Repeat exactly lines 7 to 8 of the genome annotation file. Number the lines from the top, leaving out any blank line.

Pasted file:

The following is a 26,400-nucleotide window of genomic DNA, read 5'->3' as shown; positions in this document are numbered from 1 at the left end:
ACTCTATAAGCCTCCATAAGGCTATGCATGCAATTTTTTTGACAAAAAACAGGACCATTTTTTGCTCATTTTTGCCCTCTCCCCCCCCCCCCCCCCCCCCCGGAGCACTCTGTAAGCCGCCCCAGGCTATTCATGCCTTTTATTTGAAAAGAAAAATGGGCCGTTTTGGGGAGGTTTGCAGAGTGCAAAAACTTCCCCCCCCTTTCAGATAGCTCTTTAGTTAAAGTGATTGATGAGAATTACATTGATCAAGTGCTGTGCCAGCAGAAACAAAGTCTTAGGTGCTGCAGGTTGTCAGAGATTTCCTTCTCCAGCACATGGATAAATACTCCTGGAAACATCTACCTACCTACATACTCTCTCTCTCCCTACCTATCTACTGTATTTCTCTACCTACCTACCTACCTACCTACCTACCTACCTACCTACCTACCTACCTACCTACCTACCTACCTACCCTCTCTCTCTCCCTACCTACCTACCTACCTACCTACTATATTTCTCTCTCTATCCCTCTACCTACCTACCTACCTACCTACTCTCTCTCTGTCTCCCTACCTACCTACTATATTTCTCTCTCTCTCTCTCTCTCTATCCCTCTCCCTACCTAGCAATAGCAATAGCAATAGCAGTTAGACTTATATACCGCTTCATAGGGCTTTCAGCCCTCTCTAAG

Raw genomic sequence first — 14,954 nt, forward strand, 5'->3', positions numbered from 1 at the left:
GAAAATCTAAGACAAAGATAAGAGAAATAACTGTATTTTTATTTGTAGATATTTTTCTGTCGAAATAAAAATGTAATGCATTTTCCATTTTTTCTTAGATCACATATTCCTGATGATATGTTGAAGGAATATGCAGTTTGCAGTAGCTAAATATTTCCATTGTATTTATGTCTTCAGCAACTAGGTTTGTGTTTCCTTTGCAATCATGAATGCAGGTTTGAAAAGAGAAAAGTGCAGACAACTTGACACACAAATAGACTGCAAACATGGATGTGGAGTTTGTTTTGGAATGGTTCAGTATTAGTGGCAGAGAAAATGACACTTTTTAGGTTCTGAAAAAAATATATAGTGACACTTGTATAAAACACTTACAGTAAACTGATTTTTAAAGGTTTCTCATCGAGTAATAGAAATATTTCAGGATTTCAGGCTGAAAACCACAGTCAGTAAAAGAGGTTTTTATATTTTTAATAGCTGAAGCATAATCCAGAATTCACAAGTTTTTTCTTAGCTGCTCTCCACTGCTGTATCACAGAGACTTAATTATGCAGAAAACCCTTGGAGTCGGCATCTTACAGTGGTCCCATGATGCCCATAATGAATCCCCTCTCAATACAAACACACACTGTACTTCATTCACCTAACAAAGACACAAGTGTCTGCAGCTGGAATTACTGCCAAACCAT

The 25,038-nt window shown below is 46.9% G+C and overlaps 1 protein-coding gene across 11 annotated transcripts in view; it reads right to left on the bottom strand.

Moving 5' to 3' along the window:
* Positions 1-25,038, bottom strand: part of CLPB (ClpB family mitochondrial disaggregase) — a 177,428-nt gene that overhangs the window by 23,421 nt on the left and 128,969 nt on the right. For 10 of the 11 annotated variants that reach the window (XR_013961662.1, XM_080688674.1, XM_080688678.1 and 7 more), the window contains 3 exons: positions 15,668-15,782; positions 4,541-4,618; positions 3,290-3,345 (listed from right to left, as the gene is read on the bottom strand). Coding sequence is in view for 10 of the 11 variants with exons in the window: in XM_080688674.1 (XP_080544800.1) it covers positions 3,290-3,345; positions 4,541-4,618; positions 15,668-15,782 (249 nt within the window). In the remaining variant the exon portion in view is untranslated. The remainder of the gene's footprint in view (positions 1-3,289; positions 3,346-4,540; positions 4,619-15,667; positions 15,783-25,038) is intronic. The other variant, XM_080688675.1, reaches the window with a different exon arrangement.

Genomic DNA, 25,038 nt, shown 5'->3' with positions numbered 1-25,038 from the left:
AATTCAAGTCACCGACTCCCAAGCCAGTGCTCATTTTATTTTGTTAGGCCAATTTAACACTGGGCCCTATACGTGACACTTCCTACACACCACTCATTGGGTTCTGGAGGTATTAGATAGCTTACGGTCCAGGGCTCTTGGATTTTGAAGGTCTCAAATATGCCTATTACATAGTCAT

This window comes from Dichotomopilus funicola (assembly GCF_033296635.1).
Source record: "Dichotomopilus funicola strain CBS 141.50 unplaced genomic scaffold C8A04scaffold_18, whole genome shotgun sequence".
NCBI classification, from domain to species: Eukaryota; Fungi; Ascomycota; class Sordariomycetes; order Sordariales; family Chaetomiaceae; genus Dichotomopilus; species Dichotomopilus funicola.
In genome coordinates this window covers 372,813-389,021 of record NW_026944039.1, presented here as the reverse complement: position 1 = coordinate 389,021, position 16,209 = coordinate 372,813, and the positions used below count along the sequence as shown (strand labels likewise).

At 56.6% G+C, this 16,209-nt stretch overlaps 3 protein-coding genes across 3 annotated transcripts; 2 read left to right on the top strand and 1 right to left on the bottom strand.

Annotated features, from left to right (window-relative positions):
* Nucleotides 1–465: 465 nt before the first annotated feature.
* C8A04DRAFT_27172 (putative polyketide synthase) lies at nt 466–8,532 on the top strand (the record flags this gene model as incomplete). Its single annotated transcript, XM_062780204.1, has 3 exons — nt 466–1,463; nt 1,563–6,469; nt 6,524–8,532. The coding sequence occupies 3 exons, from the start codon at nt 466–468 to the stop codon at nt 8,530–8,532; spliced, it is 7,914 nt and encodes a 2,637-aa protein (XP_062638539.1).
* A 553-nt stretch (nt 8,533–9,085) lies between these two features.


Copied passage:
* Positions 1-25,038, bottom strand: part of CLPB (ClpB family mitochondrial disaggregase) — a 177,428-nt gene that overhangs the window by 23,421 nt on the left and 128,969 nt on the right. For 10 of the 11 annotated variants that reach the window (XR_013961662.1, XM_080688674.1, XM_080688678.1 and 7 more), the window contains 3 exons: positions 15,668-15,782; positions 4,541-4,618; positions 3,290-3,345 (listed from right to left, as the gene is read on the bottom strand). Coding sequence is in view for 10 of the 11 variants with exons in the window: in XM_080688674.1 (XP_080544800.1) it covers positions 3,290-3,345; positions 4,541-4,618; positions 15,668-15,782 (249 nt within the window). In the remaining variant the exon portion in view is untranslated. The remainder of the gene's footprint in view (positions 1-3,289; positions 3,346-4,540; positions 4,619-15,667; positions 15,783-25,038) is intronic. The other variant, XM_080688675.1, reaches the window with a different exon arrangement.

Genomic DNA, 25,038 nt, shown 5'->3' with positions numbered 1-25,038 from the left: